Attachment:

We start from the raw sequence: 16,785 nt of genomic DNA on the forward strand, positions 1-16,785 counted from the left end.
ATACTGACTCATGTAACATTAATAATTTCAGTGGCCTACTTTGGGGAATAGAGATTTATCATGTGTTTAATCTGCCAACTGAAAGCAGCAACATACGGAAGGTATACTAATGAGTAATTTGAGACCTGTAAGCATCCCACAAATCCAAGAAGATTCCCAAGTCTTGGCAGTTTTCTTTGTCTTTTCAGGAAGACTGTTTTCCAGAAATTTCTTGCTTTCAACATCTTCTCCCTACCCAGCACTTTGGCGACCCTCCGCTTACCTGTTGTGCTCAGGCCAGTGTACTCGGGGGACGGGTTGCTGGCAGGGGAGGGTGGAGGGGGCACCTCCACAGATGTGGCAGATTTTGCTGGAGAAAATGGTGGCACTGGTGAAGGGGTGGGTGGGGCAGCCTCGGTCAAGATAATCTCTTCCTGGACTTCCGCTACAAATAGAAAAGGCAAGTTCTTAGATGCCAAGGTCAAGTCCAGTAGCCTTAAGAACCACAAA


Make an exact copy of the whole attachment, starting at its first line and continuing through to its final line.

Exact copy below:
We start from the raw sequence: 16,785 nt of genomic DNA on the forward strand, positions 1-16,785 counted from the left end.
ATACTGACTCATGTAACATTAATAATTTCAGTGGCCTACTTTGGGGAATAGAGATTTATCATGTGTTTAATCTGCCAACTGAAAGCAGCAACATACGGAAGGTATACTAATGAGTAATTTGAGACCTGTAAGCATCCCACAAATCCAAGAAGATTCCCAAGTCTTGGCAGTTTTCTTTGTCTTTTCAGGAAGACTGTTTTCCAGAAATTTCTTGCTTTCAACATCTTCTCCCTACCCAGCACTTTGGCGACCCTCCGCTTACCTGTTGTGCTCAGGCCAGTGTACTCGGGGGACGGGTTGCTGGCAGGGGAGGGTGGAGGGGGCACCTCCACAGATGTGGCAGATTTTGCTGGAGAAAATGGTGGCACTGGTGAAGGGGTGGGTGGGGCAGCCTCGGTCAAGATAATCTCTTCCTGGACTTCCGCTACAAATAGAAAAGGCAAGTTCTTAGATGCCAAGGTCAAGTCCAGTAGCCTTAAGAACCACAAA